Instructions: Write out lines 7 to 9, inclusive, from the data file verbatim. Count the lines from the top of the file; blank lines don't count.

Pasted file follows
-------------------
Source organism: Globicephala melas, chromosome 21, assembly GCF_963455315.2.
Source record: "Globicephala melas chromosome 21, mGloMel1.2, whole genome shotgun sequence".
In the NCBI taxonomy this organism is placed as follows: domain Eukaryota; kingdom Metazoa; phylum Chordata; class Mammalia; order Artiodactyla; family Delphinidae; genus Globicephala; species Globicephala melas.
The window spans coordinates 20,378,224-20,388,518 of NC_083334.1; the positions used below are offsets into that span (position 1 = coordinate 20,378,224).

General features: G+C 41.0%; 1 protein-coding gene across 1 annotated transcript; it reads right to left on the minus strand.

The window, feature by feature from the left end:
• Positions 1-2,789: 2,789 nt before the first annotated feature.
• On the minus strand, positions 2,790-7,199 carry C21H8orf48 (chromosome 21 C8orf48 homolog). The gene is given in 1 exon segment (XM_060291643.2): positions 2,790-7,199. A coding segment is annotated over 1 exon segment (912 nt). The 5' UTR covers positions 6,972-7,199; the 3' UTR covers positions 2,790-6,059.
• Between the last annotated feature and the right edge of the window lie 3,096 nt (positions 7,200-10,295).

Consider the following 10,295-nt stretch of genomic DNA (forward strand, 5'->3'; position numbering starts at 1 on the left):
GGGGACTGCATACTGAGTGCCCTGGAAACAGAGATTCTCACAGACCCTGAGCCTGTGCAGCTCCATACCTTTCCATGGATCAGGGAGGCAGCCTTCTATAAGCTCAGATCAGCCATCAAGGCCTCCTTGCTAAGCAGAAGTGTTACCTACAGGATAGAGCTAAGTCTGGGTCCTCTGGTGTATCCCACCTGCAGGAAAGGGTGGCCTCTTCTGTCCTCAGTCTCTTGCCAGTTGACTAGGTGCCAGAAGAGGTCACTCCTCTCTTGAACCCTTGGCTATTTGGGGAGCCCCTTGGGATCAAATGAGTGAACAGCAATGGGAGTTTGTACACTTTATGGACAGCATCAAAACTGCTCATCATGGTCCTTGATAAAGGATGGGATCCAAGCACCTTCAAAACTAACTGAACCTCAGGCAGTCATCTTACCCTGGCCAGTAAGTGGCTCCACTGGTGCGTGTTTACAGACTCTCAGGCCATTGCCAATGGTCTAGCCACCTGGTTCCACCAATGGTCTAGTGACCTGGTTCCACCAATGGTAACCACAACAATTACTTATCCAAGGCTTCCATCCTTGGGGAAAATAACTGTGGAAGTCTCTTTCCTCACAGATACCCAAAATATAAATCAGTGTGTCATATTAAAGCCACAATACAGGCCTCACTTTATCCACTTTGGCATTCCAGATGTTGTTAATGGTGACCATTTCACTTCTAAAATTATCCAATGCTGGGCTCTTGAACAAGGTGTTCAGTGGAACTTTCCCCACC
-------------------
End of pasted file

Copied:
• Positions 1-2,789: 2,789 nt before the first annotated feature.
• On the minus strand, positions 2,790-7,199 carry C21H8orf48 (chromosome 21 C8orf48 homolog). The gene is given in 1 exon segment (XM_060291643.2): positions 2,790-7,199. A coding segment is annotated over 1 exon segment (912 nt). The 5' UTR covers positions 6,972-7,199; the 3' UTR covers positions 2,790-6,059.
• Between the last annotated feature and the right edge of the window lie 3,096 nt (positions 7,200-10,295).